Grief Works by Julia Samuel is the third book we are discussing in the Big Conversations Book Club.
When I chose to read Grief Works as part of the huunuu book club I was unsure as to how I might respond to the book. It had brilliant reviews but ultimately, I worried that the very real stories about death could drive me away.
Oh, how wrong I was! Julia Samuel writes in a way that is so engaging: I was hooked from the beginning. There is a fabulous balance between engaging stories, reflections and advice.
You read about people’s real-life stories, and how they respond to, and deal with grief alongside the life that continues within and around them. The style of writing meant I was so involved in the stories I couldn’t put the book down and was disappointed when each short story ended.
For brief moments I was so drawn in that I forgot they were real-life events. Then it would hit me hard that not only were the stories real, but they were also about some of the most difficult things that can happen in life: the death of a parent, sibling, child or facing our mortality.
One of the things I found great about the book is that the reflections are separate from the stories. Julia Samuel allows you to become part of the story: to be there, empathise and start to reflect for yourself and then she introduces her professional reflections.
Don’t get me wrong, the reflections are important. They enable you to revisit the story and see it in a helpful light, surrounded by facts, data and professional viewpoints affirming some of the thoughts you had or teaching you how people deal with grief in many different ways.
There is a depth to the stories I did not expect. Julia Samuels doesn’t just write about other people; you get a glimpse of her story alongside theirs. Her candour shines through as she writes about her worries, and how the stories impact her life.
You learn along the way that not only are there different relationships you can grieve for, but there are also many different ways to grieve and no way is correct. This is the perfect book to provide a level of understanding that often we do not have about the grieving process.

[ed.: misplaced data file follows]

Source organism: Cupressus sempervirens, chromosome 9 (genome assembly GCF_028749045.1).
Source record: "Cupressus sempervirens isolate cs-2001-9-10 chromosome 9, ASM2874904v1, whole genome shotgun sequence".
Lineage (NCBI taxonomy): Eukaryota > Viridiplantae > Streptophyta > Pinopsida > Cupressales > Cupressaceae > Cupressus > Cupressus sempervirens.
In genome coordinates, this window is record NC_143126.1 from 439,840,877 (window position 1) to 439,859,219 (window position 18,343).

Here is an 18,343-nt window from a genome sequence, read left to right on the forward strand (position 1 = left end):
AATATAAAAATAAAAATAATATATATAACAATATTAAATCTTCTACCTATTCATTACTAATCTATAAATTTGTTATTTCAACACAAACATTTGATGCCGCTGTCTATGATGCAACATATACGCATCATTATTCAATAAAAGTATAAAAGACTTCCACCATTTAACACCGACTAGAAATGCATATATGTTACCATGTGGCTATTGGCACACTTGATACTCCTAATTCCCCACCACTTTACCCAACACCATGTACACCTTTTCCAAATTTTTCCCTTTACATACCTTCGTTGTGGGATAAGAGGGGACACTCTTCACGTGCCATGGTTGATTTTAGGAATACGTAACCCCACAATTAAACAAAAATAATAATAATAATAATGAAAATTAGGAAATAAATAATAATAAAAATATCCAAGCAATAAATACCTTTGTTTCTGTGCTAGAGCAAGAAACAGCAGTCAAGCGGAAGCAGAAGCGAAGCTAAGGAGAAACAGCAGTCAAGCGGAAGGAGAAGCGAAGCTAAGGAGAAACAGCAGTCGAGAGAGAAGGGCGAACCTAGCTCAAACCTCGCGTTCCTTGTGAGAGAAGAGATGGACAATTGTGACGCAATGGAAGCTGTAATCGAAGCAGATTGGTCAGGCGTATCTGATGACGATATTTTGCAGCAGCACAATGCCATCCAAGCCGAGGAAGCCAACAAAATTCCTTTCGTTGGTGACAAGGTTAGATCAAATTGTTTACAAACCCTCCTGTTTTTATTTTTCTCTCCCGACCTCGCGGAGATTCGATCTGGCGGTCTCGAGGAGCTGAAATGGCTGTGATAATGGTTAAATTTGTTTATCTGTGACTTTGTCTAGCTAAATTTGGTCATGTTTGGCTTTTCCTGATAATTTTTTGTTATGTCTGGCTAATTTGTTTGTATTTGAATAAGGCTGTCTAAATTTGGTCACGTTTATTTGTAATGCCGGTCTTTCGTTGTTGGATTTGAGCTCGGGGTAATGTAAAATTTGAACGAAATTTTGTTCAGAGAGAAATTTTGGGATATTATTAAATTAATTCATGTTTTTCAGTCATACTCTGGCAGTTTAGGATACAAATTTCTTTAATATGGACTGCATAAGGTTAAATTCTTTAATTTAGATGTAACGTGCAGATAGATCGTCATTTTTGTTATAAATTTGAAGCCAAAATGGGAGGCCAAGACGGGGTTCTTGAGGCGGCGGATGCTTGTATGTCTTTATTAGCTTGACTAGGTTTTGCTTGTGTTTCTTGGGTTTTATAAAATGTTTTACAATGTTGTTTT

The last chapter, ‘How friends and family can help’ was the most beneficial for me. After reading all the stories and reflections I thought about how I could use this information in my own life. If I would be able to remember the themes and if need be, ‘live up’ to the teachings. But Julia has that covered in the last chapter. This will be a book I will refer to over the years I imagine.
Although not all the stories have happy endings, and they wouldn’t be in here if they were about happy events, there is a sense of growth within each story as you learn how people begin to move forward with their lives. Ultimately it is incredibly inspiring to read how people survive grief, it is always there but you can grow around it.
I now have a greater understanding of death, grief and survival. I highly recommend you read this book; it has a real impact!
1. Do you feel the same way at the beginning of the book as you do at the end? What’s changed?
2. Did this book remind you of anything else you have read? How does it compare?
3. Did you empathise with or relate to any particular person in the book? Why?
4. Is there anything further you would want to investigate/research/act on after reading this book?
5. Were there any particular passages or lines from the book that were especially compelling?
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